Oil edges up, but signs point to growing glut of barrels
LONDON – Oil prices rose on Thursday, paring some of the losses incurred a day earlier after data showed U.S. inventories had risen for a sixth week and weakness spread through the physical market.
On Wednesday, oil fell nearly 4 percent after the Energy Information Administration said U.S. crude inventories added 2.85 million barrels last week, in line with forecasts, despite a drop in imports to their lowest level since 1991. <EIA/S>
Brent crude futures LCOc1 were up 17 cents at $48.75 a barrel by 1135 GMT on Thursday, nearly 4 percent below four-week highs above $50 hit two days earlier.
“Production was a bit higher in the U.S. It wasn’t a good number and I think that kind of killed the sentiment,” Petromatrix analyst Olivier Jakob said.
“For me, (Brent) is still really in a range. Each time it goes up $2, people get a bit excited, but then it goes back down $2. Technically, there is no trend,” he said.
The discount in the price of oil for immediate delivery relative to that for delivery in a year, or contango, neared its largest in nearly two months this week, touching $7 a barrel.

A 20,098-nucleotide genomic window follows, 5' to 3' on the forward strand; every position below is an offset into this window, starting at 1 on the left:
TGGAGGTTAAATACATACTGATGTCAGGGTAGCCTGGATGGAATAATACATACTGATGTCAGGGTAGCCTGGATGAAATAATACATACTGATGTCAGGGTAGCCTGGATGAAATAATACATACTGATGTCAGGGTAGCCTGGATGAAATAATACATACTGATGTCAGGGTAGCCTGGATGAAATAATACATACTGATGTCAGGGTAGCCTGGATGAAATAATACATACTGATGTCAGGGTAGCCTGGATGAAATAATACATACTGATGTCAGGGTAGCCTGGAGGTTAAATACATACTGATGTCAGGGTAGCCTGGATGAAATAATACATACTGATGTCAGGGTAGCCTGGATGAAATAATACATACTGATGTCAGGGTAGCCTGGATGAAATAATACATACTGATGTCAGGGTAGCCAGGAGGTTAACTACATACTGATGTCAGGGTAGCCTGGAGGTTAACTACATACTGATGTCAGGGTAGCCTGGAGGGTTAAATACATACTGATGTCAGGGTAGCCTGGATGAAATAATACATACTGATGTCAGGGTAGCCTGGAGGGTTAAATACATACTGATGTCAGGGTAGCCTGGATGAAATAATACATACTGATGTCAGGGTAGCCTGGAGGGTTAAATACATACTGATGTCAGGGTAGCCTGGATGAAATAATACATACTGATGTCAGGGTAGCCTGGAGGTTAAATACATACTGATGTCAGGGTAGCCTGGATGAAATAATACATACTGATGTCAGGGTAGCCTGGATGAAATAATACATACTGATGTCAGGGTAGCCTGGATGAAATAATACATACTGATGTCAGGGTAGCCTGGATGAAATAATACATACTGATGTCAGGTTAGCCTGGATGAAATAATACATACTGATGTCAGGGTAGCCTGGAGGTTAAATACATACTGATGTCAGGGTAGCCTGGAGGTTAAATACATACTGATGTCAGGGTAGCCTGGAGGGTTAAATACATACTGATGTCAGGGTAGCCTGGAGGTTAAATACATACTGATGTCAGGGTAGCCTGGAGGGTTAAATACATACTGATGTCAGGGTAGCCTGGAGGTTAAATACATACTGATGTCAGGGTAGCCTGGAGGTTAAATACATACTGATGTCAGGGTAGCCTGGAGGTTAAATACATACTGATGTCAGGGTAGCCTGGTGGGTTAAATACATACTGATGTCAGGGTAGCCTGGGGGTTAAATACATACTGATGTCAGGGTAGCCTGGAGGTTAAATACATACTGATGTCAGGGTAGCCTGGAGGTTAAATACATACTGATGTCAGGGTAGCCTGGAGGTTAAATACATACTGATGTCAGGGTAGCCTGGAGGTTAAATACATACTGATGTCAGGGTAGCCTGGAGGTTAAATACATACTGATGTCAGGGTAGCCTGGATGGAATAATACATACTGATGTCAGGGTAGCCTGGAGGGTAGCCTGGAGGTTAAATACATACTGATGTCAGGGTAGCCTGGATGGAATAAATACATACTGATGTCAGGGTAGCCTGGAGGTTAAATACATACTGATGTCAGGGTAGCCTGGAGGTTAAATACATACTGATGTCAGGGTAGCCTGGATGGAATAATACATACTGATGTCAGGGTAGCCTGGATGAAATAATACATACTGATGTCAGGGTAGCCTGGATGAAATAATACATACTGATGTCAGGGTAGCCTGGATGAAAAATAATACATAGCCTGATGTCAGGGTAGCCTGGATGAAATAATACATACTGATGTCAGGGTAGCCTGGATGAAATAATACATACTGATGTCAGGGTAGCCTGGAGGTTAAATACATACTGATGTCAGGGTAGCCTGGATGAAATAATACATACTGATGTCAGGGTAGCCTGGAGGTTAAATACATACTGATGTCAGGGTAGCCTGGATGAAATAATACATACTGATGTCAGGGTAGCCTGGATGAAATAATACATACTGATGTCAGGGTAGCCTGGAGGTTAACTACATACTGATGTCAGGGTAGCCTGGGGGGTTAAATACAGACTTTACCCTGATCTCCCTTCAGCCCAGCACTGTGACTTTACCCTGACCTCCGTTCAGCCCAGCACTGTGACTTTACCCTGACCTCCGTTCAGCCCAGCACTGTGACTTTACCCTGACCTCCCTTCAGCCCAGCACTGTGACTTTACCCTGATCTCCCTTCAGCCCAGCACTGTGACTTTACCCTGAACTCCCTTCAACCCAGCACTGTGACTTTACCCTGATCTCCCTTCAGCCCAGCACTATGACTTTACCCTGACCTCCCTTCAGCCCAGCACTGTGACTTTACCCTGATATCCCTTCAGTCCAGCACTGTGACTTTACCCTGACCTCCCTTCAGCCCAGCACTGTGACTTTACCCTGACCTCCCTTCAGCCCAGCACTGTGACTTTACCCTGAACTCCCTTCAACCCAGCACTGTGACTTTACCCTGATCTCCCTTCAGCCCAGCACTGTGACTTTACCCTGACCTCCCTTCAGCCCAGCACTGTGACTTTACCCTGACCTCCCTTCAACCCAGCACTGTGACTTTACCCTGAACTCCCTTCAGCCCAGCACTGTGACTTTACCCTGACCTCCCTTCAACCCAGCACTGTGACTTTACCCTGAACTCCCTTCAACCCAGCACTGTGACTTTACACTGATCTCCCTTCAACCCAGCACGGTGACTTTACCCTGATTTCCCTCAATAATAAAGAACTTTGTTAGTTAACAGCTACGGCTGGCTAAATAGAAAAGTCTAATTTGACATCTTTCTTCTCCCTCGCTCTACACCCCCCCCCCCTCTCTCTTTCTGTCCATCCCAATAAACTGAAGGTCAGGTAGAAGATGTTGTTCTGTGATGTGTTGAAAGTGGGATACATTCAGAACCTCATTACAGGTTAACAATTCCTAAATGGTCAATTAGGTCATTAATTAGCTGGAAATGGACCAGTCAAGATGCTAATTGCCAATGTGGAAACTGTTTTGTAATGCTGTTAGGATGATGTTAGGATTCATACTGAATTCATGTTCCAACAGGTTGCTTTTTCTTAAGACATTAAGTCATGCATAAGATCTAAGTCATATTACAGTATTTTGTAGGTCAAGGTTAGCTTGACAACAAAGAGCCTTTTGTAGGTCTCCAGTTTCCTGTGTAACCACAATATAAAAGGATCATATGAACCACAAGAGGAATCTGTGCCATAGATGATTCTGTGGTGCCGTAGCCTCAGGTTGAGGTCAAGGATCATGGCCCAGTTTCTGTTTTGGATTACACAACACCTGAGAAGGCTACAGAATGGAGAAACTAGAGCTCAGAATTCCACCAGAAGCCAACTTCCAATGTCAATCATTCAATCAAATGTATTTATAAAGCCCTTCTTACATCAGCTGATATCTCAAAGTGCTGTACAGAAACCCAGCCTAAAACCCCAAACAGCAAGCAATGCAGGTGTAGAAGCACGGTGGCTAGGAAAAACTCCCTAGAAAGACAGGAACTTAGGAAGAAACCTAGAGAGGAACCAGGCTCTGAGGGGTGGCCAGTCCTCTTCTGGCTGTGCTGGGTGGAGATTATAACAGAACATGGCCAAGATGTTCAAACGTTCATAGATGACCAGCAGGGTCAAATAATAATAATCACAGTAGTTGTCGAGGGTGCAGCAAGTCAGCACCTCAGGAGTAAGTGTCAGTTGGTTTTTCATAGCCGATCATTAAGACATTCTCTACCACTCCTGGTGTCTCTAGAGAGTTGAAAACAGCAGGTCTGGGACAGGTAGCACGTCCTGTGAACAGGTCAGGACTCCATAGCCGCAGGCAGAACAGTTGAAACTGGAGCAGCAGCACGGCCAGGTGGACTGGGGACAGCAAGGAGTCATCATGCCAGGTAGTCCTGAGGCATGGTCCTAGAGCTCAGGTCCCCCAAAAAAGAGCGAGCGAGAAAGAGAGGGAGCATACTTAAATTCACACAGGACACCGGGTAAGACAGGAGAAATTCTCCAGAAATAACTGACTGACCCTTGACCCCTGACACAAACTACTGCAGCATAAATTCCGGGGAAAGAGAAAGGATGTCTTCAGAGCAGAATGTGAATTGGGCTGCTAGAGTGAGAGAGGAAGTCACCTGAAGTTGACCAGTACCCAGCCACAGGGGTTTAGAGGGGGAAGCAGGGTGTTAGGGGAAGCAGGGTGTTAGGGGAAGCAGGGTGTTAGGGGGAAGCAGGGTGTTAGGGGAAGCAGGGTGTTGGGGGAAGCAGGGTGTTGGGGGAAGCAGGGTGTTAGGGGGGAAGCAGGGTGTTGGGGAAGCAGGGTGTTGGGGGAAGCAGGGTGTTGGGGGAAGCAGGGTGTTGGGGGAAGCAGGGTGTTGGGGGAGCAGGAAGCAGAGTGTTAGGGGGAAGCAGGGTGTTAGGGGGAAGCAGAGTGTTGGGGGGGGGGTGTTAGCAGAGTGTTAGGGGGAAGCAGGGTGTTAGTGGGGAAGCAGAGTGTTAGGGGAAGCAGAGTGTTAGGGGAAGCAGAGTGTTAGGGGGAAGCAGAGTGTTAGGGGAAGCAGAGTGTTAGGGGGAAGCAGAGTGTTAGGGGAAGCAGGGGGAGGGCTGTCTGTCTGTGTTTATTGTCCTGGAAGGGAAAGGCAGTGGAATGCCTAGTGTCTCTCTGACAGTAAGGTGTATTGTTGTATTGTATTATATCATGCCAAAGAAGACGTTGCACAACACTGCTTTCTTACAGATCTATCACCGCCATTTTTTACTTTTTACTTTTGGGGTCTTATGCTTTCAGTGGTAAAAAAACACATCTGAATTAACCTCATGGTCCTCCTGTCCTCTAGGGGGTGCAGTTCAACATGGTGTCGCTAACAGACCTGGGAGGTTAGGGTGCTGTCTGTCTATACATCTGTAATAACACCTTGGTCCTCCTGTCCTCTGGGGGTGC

This gap in price can often reflect the perception that near-term demand is falling short of supply.
Ample supply of North Sea crude, which underpins the benchmark futures price, has pushed physical prices to their lowest since June. [CRU/E]
“The contango in Brent futures could widen more than the current levels … just looking at the weight of the physical market,” Jakob said.
Contributing to the generally bearish sentiment was an internal OPEC document seen by Reuters that showed weaker demand in the next few years for oil from the group.
OPEC oil ministers will meet on Dec. 4 to decide whether to extend their year-old strategy of allowing prices to fall to slow higher-cost rival supply.
OPEC, along with Russia, is unlikely to change tack, BMI Research said in a note on Thursday.
“Our view remains that OPEC and Russia will continue on their strategy of producing as much oil as possible to squeeze out higher-cost producers,” BMI said.
“With oil production of major producers strong, falling output from U.S. shale will be insufficient to balance the oversupplied oil market over the next two years,” it said. –Reuters